Ah, Mr. Bond. We’ve been expecting you… After a seven-year hiatus and a number of production issues, the final installment in the Daniel Craig canon, No Time to Die, finally drops this weekend, and it might be the most emotional episode yet.
The Craig films have been less about flash and escapism, and more about Bond and his personal life, so director Cary Fukunaga strips away everything that resembles those early Connery/ Moore/ Lazenby pictures. There are no zingers, poker games or crocodile submarines. What we have here is pure espionage wrapped around a twisty tale of loss, regret and the one man who stands between the world and world domination, James Bond.
Things pick up where Spectre left off, with Bond and psychologist/ love interest/ Girl With A Secret Madeleine Swann (Lea Seydoux) having a dreamy vacation in Italy and making the most of their spacious hotel room. When an explosion sends Bond hurtling into space, twists, turns, breakups and car chases, callbacks and shootouts, emerge from the rubble. And that’s just the prologue.
A summary of No Time to Die’s bloated plot would take weeks to read, so we’ll just give you the basics: the ruthless Lyutsifur Safin (Rami Malek) is back with a virus that will wipe out humanity. Why? Because he can. Bond’s mission is to stop the virus from getting to London, so he leaves his home in Jamaica, slugs a couple of martinis, and teams up with old friends Q (Ben Whishaw), M (Ralph Fiennes) and Moneypenny (Naomi Harris). After throwing on a tux, he flies across the globe, shoots some bad guys, takes some punches, gets outclassed by newcomers Lashana Lynch and Ana De Armas (Knives Out), tries to win back Madeleine, and fights a mechanical-eyed baddie.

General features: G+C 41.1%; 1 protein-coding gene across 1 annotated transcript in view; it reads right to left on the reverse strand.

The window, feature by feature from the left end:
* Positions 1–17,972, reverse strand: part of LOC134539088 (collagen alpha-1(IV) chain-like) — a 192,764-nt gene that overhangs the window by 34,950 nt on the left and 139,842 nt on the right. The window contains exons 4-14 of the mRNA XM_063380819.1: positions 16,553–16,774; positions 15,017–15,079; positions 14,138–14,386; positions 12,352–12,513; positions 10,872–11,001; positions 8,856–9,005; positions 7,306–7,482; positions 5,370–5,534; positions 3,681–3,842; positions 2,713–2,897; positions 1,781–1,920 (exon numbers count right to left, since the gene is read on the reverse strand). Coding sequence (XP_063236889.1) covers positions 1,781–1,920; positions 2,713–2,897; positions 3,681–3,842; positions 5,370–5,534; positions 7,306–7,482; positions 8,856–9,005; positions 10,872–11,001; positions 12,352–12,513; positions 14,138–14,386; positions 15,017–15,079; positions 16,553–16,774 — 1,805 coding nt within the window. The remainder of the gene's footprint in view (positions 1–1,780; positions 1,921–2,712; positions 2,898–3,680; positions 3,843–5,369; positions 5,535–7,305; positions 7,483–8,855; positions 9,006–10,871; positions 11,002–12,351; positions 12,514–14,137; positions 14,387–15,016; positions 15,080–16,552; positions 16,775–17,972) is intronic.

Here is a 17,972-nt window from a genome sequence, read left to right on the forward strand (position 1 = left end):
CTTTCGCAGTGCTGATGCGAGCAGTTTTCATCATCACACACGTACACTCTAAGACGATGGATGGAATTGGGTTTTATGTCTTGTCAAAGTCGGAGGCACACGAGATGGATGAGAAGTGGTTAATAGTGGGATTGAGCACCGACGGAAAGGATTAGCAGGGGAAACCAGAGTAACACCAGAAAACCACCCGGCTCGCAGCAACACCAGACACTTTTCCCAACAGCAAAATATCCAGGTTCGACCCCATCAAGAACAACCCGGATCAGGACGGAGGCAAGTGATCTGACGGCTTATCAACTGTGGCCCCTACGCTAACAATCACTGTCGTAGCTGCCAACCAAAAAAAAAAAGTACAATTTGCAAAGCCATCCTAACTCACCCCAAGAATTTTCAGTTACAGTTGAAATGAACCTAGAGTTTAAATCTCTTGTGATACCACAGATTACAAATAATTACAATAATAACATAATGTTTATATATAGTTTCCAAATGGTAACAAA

Got all that? Well, there’s about 30 more subplots between the time Bond meets up with Madeleine and Bond faces off with Lyutsifur on his private, Dr. No-inspired island. It’s three hours of non-stop, whiz-bang action, but it’s all grounded by Craig’s world-weary performance. Bond, jaded after decades of espionage, is grappling with questions all of us grapple with from time to time: Does anyone care? Is Madeline the one? Is love worth the risk? As he progresses from heroic to tragic, ladies man to family man, Craig capably conveys the uncertainty of the character, and Fukunaga gives those moments time to breathe.
What makes No Time to Die work is not necessarily the fight scenes or the globe-trotting adventure (though that helps), but the deep emotional undercurrent that courses through the film like a virus courses through your veins. Fukunaga’s script infects you with feeling, and Craig is so skilled at balancing the pathos and the adrenaline-fueled-stunts, that even some of the action sequences – like the one where Bond saves Madeleine in a forest – are moving.
All too often, the human aspects get lost in the spectacle of a Bond movie. But Fukunaga foregrounds those elements to create something with stakes, heart and depth. He makes sure Craig goes out with a bang, and a box of tissues. With any luck, you’ll leave the theater shaken and stirred.